It almost seems a waste of energy to write about the new housing minister. Eight in eight years have passed through the post, often on their way to greater things – if becoming chairman of the Tory party, principle advisor to the PM or Brexit Secretary count as advancement. Labour’s Sarah Jones has summed up yesterday’s man Dominic Raab’s six months of failure very effectively here.
It sometimes looks like the choice is done by sticking a pin in a list of Tory MPs who don’t know anything much about housing. Since 2010 characters called Prisk, Hopkins, Barwell, Sharma and Raab have all held the job for less than a year. Scarcely enough time to wring your hands about homelessness on the streets, meet David Orr of the NHF to discuss solving the housing crisis, and make the same recycled ‘keynote’ speech at the CIH Conference. Move along, nothing to see here. Mind you, as Grant Shapps and Brandon Lewis both managed around 2 years, it might be that high turnover is to be encouraged.
It must be admitted that tenure of the post was not much longer under Labour. Charlie Falconer, Jeff Rooker, Caroline Flint, Margaret Beckett and John Healey all served less than a year in the Ministerial job. It wasn’t Healey’s fault of course, he did a lot in a short time before Labour lost in 2010 and has shown considerable stickability in the shadow role since. Yvette Cooper turns out to be the longest-serving housing minister since 1997, followed by destroyer Shapps and Labour’s first, Hilary Armstrong.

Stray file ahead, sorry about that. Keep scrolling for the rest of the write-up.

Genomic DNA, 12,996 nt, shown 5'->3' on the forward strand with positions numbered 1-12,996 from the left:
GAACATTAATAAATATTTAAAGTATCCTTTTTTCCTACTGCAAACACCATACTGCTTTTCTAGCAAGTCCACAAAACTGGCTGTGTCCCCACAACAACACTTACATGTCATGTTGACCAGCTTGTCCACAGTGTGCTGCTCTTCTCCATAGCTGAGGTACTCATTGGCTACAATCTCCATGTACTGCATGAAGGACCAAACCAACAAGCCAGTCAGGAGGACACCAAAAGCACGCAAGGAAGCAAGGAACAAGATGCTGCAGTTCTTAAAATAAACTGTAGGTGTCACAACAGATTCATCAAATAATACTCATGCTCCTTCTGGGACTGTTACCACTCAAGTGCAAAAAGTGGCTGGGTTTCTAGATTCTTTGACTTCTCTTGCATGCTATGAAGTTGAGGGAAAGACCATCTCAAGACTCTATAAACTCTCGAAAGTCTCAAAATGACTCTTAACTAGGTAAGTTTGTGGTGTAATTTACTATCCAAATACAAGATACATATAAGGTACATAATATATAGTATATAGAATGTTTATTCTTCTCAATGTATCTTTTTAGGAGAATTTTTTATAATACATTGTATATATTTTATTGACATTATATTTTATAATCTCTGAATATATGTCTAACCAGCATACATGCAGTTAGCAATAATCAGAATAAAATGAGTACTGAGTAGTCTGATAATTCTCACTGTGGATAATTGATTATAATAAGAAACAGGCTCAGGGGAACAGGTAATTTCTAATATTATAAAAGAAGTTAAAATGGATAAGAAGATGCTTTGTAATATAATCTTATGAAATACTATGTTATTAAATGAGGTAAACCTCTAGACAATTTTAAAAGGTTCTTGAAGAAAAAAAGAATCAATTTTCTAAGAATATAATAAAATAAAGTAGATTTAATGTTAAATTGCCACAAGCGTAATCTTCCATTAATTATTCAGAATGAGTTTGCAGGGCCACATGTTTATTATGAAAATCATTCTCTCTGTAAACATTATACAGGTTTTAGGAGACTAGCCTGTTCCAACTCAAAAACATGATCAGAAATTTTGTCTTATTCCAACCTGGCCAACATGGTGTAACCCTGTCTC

So will Kit Malthouse soon be on his bike or will he last longer? Personally, I hope he suffers the same fate as John Healey – losing the job because of an electoral defeat.
Various news outlets have reported on his little bit of housing history. Huffpost reports that he oversaw a hostile zero tolerance approach to rough sleeping when he was deputy leader of Westminster Council 15 years ago – the famous period when the council hosed down the streets to make them more uncomfortable for the homeless. His last job saw him in charge of the roll-out of Universal Credit, so competence is unlikely to be on his list of talents.
Kit Malthouse with some other chap at City Hall (from KM website).
I have no personal experience of the gentleman, but it is recorded that he was the councillor who negotiated the settlement with Dame Shirley Porter in 2004 after she was ‘fined’ £42million (including surcharges, interest and costs) by the district auditor for the gerrymandering ‘Homes for Votes’ scandal. Magically, it was decided that she would only pay £12million. Most Universal Credit recipients would be happy to get £30 of relief from Mr Malthouse let alone £30million.
Mr Malthouse has a blog, which is a must-read if you have trouble sleeping in this humid weather. Most notably, instead of skyscrapers he argues for building underground. He has little to say on housing but takes a strong ‘localist’ stance on planning, campaigning to make sure that no permissions would be granted outside the envelope of approved local and neighbourhood plans (he doen’t think much of planning inspectors and their decisions). To give him some credit, given his previous ‘zero tolerance’ approach to homelessness, in 2007 he became an early supporter of what is now known as ‘Housing First’.
I hold out little hope for a significant change in direction or even that Mr Malthouse will still be in post to attend next June’s CIH conference. The odds are still against, but I harbour a dream that the 2019 keynote speech will be made by the new Secretary of State for Housing John Healey.